As connoisseurs of history, we sometimes find styles, habits and turns of phrase from the past that we wouldn’t mind bringing back to the present, Doc Brown-style. This time around, we’re dusting off the portrait sitting.
If you’re plugged into the modern world, it’s a safe bet there are at least a hundred pictures of you floating around—and most of them probably don’t look too good. (We blame point-and-shoots, Facebook and dimly lit bars, but that’s another story.)
The good news is, we’ve got a nostalgic affectation that will take care of that in one fell swoop.
With both claymation and comic books safely transitioned from childhood curios to highbrow art, it’s time for a few more nostalgia pieces to make the leap. And we’ve always been partial to coloring books…
This one in particular—part of the Between the Lines series—has some serious high art pedigree, with uncolored illustrations from Takashi Murakami, Raymond Pettibon and newly minted sneaker empersario Kehinde Wiley. They’re all incomplete works…but that’s the whole point. It’s one of the smarter open collaborations the art world’s seen in quite a while. All that’s missing is a place to see the works after they’ve gotten a little crayon on them, but it’s nothing a tumblr couldn’t solve.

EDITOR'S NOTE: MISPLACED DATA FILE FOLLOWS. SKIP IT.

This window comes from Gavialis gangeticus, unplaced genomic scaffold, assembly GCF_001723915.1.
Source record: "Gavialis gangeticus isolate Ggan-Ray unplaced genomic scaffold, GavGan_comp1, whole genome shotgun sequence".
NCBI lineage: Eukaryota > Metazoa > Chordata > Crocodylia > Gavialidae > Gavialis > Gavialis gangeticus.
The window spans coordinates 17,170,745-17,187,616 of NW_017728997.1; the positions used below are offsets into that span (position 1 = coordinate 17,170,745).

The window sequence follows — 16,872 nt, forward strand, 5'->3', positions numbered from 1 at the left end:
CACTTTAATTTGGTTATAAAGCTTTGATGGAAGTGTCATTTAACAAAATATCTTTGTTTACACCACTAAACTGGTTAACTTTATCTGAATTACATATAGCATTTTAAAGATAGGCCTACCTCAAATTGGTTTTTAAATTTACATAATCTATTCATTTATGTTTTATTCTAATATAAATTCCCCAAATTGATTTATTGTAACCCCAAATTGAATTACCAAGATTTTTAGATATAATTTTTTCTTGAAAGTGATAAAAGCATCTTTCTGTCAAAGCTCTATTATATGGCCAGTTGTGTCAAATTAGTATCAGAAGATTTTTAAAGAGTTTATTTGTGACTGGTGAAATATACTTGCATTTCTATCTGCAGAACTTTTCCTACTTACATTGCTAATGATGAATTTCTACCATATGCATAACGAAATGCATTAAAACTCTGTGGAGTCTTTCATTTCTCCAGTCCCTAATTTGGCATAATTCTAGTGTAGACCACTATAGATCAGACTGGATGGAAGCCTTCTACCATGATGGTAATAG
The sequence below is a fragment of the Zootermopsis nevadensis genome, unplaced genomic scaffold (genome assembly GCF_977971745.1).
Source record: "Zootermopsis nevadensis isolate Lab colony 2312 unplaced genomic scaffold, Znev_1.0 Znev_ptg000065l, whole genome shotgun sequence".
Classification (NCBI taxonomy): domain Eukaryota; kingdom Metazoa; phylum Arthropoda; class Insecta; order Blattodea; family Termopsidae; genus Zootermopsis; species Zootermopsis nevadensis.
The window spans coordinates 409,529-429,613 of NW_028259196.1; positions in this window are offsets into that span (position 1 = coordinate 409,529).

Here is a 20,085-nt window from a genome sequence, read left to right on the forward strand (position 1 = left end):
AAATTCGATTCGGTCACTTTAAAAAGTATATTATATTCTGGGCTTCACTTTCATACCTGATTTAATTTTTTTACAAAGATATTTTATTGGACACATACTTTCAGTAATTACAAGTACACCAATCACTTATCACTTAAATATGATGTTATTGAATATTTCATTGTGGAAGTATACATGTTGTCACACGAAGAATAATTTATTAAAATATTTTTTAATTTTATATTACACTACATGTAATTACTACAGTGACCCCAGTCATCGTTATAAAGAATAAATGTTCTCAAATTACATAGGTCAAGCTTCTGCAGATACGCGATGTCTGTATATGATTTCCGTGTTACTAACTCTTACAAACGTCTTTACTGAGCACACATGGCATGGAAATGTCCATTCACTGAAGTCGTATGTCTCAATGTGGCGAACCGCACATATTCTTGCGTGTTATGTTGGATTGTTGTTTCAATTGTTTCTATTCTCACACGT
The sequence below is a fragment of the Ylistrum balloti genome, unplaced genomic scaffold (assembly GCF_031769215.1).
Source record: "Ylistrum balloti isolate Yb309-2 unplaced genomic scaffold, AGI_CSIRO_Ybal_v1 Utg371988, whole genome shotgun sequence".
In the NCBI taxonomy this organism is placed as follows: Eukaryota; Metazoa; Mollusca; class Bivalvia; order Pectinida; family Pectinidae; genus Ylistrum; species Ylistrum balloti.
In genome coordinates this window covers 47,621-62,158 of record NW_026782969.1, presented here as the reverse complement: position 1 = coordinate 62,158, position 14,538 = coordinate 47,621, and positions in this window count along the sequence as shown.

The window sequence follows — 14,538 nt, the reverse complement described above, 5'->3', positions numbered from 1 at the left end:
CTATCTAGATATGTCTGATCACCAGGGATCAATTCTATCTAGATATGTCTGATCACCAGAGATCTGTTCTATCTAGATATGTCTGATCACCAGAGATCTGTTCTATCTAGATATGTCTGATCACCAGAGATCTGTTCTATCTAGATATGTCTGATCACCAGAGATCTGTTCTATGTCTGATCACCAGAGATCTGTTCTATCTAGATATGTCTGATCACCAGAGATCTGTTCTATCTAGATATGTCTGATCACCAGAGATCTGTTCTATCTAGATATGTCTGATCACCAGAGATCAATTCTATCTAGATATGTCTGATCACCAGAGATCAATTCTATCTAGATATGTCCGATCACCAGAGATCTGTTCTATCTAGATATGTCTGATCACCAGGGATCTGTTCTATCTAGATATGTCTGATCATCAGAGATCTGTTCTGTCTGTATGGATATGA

And if you were wondering about the $20 price tag, the proceeds go to RxArt, a non-profit dedicated to bringing art into hospital settings. Hopefully they’ll bring a few books along for the ride.
Not many artists are suited to make the leap to sneakers, but if we had to choose, Kehinde Wiley would be at the top of our list.
He’s best known for combining a neoclassical streak with a genuine affection for street culture (his take on Ice-T is a pretty good example), but apparently he’s decided all those rococo patterns wouldn’t look bad on a pair of hi-tops either. These kicks come from Puma’s new Africa collection, with a pattern borrowed from Mr. Wiley, who borrowed the look from traditional Subsaharan textiles. There are a few track jackets and t-shirts along for the ride, but they don’t capture the “regal streetwear” vibe quite as well as these.
If he’s as marketing-savvy as the rest of the art world, they might even end up in a painting or two.